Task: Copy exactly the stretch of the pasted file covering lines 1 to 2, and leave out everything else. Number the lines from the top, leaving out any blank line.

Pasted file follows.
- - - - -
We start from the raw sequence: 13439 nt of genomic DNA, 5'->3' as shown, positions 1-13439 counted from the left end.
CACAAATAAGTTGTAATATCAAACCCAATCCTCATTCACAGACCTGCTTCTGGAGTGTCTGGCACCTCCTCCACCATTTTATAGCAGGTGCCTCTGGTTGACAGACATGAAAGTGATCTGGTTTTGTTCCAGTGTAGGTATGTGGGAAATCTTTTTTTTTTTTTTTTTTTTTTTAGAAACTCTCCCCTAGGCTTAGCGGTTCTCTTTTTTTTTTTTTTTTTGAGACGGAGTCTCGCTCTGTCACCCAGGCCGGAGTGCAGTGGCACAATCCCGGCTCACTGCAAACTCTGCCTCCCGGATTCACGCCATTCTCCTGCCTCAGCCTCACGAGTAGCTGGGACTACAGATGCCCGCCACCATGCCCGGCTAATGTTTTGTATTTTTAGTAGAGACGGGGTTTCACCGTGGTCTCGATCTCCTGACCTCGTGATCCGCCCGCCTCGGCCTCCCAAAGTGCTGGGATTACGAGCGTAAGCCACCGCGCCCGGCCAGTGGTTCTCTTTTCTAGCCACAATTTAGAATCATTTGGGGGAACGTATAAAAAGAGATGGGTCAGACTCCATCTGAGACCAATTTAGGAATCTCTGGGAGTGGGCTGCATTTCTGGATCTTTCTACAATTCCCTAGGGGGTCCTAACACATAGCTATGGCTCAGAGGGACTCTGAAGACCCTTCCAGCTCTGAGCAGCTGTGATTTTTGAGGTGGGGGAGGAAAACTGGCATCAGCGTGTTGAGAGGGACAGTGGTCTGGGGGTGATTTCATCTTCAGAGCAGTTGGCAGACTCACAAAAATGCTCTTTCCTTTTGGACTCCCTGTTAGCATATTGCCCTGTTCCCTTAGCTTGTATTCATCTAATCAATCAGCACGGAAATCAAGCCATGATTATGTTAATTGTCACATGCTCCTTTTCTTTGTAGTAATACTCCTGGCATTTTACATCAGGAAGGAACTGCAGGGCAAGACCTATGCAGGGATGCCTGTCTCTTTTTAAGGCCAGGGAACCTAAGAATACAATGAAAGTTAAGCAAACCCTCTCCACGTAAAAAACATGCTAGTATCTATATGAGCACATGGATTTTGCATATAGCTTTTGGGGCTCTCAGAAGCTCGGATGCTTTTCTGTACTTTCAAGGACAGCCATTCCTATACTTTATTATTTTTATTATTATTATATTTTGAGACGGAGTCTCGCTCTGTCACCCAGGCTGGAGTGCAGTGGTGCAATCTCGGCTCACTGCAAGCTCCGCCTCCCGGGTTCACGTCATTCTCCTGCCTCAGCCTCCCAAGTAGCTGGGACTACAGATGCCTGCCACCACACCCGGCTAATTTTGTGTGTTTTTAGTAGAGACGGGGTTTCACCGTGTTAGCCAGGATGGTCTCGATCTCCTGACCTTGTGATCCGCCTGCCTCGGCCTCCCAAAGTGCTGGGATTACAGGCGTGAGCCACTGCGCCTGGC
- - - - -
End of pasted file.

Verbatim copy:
We start from the raw sequence: 13439 nt of genomic DNA, 5'->3' as shown, positions 1-13439 counted from the left end.
CACAAATAAGTTGTAATATCAAACCCAATCCTCATTCACAGACCTGCTTCTGGAGTGTCTGGCACCTCCTCCACCATTTTATAGCAGGTGCCTCTGGTTGACAGACATGAAAGTGATCTGGTTTTGTTCCAGTGTAGGTATGTGGGAAATCTTTTTTTTTTTTTTTTTTTTTTTAGAAACTCTCCCCTAGGCTTAGCGGTTCTCTTTTTTTTTTTTTTTTTGAGACGGAGTCTCGCTCTGTCACCCAGGCCGGAGTGCAGTGGCACAATCCCGGCTCACTGCAAACTCTGCCTCCCGGATTCACGCCATTCTCCTGCCTCAGCCTCACGAGTAGCTGGGACTACAGATGCCCGCCACCATGCCCGGCTAATGTTTTGTATTTTTAGTAGAGACGGGGTTTCACCGTGGTCTCGATCTCCTGACCTCGTGATCCGCCCGCCTCGGCCTCCCAAAGTGCTGGGATTACGAGCGTAAGCCACCGCGCCCGGCCAGTGGTTCTCTTTTCTAGCCACAATTTAGAATCATTTGGGGGAACGTATAAAAAGAGATGGGTCAGACTCCATCTGAGACCAATTTAGGAATCTCTGGGAGTGGGCTGCATTTCTGGATCTTTCTACAATTCCCTAGGGGGTCCTAACACATAGCTATGGCTCAGAGGGACTCTGAAGACCCTTCCAGCTCTGAGCAGCTGTGATTTTTGAGGTGGGGGAGGAAAACTGGCATCAGCGTGTTGAGAGGGACAGTGGTCTGGGGGTGATTTCATCTTCAGAGCAGTTGGCAGACTCACAAAAATGCTCTTTCCTTTTGGACTCCCTGTTAGCATATTGCCCTGTTCCCTTAGCTTGTATTCATCTAATCAATCAGCACGGAAATCAAGCCATGATTATGTTAATTGTCACATGCTCCTTTTCTTTGTAGTAATACTCCTGGCATTTTACATCAGGAAGGAACTGCAGGGCAAGACCTATGCAGGGATGCCTGTCTCTTTTTAAGGCCAGGGAACCTAAGAATACAATGAAAGTTAAGCAAACCCTCTCCACGTAAAAAACATGCTAGTATCTATATGAGCACATGGATTTTGCATATAGCTTTTGGGGCTCTCAGAAGCTCGGATGCTTTTCTGTACTTTCAAGGACAGCCATTCCTATACTTTATTATTTTTATTATTATTATATTTTGAGACGGAGTCTCGCTCTGTCACCCAGGCTGGAGTGCAGTGGTGCAATCTCGGCTCACTGCAAGCTCCGCCTCCCGGGTTCACGTCATTCTCCTGCCTCAGCCTCCCAAGTAGCTGGGACTACAGATGCCTGCCACCACACCCGGCTAATTTTGTGTGTTTTTAGTAGAGACGGGGTTTCACCGTGTTAGCCAGGATGGTCTCGATCTCCTGACCTTGTGATCCGCCTGCCTCGGCCTCCCAAAGTGCTGGGATTACAGGCGTGAGCCACTGCGCCTGGC